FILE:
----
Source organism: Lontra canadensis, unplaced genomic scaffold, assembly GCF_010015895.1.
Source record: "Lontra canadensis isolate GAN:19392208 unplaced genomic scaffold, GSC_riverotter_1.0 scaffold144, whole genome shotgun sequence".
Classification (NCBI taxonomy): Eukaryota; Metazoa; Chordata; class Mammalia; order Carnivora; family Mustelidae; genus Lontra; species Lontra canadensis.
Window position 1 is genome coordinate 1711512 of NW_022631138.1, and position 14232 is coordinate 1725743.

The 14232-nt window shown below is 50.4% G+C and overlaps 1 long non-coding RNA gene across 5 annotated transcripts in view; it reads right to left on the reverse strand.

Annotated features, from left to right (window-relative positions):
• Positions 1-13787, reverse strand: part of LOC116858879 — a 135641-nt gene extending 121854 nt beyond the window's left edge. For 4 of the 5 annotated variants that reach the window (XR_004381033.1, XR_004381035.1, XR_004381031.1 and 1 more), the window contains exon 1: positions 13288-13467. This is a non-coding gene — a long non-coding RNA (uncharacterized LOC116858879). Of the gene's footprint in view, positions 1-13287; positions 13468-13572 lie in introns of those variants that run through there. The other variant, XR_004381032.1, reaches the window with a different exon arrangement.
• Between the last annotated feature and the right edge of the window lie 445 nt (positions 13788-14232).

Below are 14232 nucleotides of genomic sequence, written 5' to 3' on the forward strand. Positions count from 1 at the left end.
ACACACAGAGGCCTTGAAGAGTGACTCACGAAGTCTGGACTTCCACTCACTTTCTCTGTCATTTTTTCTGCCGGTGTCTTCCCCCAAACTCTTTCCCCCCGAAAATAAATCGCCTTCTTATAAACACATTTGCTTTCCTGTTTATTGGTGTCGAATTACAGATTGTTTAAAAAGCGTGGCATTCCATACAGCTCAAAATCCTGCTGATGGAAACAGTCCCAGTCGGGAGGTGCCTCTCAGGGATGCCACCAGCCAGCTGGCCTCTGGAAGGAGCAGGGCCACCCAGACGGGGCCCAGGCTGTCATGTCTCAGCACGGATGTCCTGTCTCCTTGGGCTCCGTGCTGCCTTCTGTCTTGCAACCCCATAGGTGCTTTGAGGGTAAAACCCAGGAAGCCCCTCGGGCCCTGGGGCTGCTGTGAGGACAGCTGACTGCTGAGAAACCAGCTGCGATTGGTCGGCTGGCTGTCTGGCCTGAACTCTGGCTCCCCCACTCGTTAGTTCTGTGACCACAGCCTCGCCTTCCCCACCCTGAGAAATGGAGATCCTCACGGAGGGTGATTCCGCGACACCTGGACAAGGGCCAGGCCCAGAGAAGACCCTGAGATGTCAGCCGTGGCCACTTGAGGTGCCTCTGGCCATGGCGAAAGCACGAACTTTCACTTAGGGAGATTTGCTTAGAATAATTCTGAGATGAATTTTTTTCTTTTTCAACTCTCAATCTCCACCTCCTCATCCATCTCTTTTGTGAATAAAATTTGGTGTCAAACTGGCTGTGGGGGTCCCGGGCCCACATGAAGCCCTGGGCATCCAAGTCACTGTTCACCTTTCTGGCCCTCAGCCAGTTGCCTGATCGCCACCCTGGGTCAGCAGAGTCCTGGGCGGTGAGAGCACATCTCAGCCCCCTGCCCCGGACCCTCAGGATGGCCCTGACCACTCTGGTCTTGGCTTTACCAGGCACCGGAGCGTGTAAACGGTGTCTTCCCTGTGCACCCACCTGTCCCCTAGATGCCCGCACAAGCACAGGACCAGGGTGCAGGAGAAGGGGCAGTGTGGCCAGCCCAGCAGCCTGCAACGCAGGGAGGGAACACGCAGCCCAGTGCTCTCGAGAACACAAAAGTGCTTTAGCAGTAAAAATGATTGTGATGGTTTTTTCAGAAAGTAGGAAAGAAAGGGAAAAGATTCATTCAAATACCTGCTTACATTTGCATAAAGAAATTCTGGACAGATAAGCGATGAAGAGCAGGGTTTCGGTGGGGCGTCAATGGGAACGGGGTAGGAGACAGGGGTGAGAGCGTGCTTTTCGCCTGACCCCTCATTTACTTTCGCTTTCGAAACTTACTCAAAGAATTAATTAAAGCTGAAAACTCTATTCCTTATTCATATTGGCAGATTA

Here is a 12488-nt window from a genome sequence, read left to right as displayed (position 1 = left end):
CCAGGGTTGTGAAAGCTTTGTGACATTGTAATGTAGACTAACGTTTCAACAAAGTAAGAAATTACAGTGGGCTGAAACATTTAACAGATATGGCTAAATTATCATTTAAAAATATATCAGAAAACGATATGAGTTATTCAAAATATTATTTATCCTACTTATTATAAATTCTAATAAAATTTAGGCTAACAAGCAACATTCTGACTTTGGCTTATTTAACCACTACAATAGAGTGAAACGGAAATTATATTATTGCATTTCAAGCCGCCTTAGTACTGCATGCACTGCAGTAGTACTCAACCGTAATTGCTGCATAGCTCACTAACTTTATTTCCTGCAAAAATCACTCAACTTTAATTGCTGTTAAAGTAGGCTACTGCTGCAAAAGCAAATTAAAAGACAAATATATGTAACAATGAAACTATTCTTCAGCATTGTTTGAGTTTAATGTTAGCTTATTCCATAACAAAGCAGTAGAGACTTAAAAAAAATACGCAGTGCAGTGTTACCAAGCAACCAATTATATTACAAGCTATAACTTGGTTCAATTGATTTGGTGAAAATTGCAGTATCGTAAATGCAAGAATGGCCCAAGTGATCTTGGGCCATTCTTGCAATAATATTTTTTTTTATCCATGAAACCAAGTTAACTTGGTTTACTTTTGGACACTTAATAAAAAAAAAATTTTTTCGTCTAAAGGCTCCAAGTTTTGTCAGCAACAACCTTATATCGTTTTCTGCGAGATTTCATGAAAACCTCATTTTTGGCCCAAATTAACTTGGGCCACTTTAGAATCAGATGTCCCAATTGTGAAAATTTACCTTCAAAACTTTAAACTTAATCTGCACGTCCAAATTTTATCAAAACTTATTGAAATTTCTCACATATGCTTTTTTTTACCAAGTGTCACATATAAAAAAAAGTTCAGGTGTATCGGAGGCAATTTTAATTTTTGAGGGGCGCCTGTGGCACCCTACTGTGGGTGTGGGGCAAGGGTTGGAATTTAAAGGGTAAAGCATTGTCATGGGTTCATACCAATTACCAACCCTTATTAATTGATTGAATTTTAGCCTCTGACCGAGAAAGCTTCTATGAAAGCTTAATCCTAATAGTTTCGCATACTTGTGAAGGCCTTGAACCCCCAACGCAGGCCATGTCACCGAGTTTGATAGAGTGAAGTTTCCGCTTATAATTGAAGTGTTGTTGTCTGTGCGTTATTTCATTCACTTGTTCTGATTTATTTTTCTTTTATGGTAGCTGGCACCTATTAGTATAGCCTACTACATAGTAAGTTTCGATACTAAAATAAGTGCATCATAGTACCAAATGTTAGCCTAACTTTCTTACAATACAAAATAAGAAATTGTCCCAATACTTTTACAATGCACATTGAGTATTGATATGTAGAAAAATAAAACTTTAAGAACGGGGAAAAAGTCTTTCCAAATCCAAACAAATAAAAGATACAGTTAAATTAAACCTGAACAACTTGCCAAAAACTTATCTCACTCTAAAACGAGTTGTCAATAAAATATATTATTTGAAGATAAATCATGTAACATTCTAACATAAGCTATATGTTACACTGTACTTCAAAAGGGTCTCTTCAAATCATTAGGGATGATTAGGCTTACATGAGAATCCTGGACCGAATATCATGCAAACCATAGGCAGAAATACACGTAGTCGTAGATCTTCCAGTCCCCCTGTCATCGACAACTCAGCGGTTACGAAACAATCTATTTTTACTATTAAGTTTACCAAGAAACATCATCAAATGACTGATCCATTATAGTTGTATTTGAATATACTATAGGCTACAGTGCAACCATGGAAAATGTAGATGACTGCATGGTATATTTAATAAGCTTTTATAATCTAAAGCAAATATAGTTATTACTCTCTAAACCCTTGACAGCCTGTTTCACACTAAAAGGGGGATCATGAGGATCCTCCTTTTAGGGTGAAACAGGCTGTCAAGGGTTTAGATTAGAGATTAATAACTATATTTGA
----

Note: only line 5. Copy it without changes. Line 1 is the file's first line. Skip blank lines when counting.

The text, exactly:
The 14232-nt window shown below is 50.4% G+C and overlaps 1 long non-coding RNA gene across 5 annotated transcripts in view; it reads right to left on the reverse strand.